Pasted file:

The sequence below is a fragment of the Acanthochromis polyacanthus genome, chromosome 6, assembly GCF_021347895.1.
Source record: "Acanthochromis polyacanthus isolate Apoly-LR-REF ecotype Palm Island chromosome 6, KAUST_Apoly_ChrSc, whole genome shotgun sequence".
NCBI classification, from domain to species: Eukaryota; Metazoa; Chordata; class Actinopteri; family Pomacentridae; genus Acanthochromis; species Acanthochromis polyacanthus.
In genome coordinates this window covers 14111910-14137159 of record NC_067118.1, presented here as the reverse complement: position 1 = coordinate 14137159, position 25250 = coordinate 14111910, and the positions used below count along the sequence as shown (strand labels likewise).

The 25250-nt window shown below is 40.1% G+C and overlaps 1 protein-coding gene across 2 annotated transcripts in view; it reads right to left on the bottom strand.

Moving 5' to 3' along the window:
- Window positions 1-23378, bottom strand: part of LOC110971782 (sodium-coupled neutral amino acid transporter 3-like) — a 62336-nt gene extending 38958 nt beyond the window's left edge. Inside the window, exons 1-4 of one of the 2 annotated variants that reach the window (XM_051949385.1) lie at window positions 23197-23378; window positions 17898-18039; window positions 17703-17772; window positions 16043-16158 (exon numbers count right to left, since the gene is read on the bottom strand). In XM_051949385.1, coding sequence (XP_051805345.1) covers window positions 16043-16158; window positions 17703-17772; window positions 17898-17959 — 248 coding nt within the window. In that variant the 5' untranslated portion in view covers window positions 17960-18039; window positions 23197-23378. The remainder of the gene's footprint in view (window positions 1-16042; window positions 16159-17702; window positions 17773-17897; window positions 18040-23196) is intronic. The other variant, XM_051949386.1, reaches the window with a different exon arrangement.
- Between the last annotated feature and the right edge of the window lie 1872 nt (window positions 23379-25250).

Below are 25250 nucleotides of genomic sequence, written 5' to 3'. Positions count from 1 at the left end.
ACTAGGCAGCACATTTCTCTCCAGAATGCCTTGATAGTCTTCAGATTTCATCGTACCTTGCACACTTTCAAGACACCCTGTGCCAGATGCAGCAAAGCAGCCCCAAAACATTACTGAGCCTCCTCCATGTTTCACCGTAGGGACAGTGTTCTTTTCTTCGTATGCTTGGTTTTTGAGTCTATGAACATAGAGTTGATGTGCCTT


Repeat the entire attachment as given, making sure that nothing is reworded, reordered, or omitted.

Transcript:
The sequence below is a fragment of the Acanthochromis polyacanthus genome, chromosome 6, assembly GCF_021347895.1.
Source record: "Acanthochromis polyacanthus isolate Apoly-LR-REF ecotype Palm Island chromosome 6, KAUST_Apoly_ChrSc, whole genome shotgun sequence".
NCBI classification, from domain to species: Eukaryota; Metazoa; Chordata; class Actinopteri; family Pomacentridae; genus Acanthochromis; species Acanthochromis polyacanthus.
In genome coordinates this window covers 14111910-14137159 of record NC_067118.1, presented here as the reverse complement: position 1 = coordinate 14137159, position 25250 = coordinate 14111910, and the positions used below count along the sequence as shown (strand labels likewise).

The 25250-nt window shown below is 40.1% G+C and overlaps 1 protein-coding gene across 2 annotated transcripts in view; it reads right to left on the bottom strand.

Moving 5' to 3' along the window:
- Window positions 1-23378, bottom strand: part of LOC110971782 (sodium-coupled neutral amino acid transporter 3-like) — a 62336-nt gene extending 38958 nt beyond the window's left edge. Inside the window, exons 1-4 of one of the 2 annotated variants that reach the window (XM_051949385.1) lie at window positions 23197-23378; window positions 17898-18039; window positions 17703-17772; window positions 16043-16158 (exon numbers count right to left, since the gene is read on the bottom strand). In XM_051949385.1, coding sequence (XP_051805345.1) covers window positions 16043-16158; window positions 17703-17772; window positions 17898-17959 — 248 coding nt within the window. In that variant the 5' untranslated portion in view covers window positions 17960-18039; window positions 23197-23378. The remainder of the gene's footprint in view (window positions 1-16042; window positions 16159-17702; window positions 17773-17897; window positions 18040-23196) is intronic. The other variant, XM_051949386.1, reaches the window with a different exon arrangement.
- Between the last annotated feature and the right edge of the window lie 1872 nt (window positions 23379-25250).

Below are 25250 nucleotides of genomic sequence, written 5' to 3'. Positions count from 1 at the left end.
ACTAGGCAGCACATTTCTCTCCAGAATGCCTTGATAGTCTTCAGATTTCATCGTACCTTGCACACTTTCAAGACACCCTGTGCCAGATGCAGCAAAGCAGCCCCAAAACATTACTGAGCCTCCTCCATGTTTCACCGTAGGGACAGTGTTCTTTTCTTCGTATGCTTGGTTTTTGAGTCTATGAACATAGAGTTGATGTGCCTT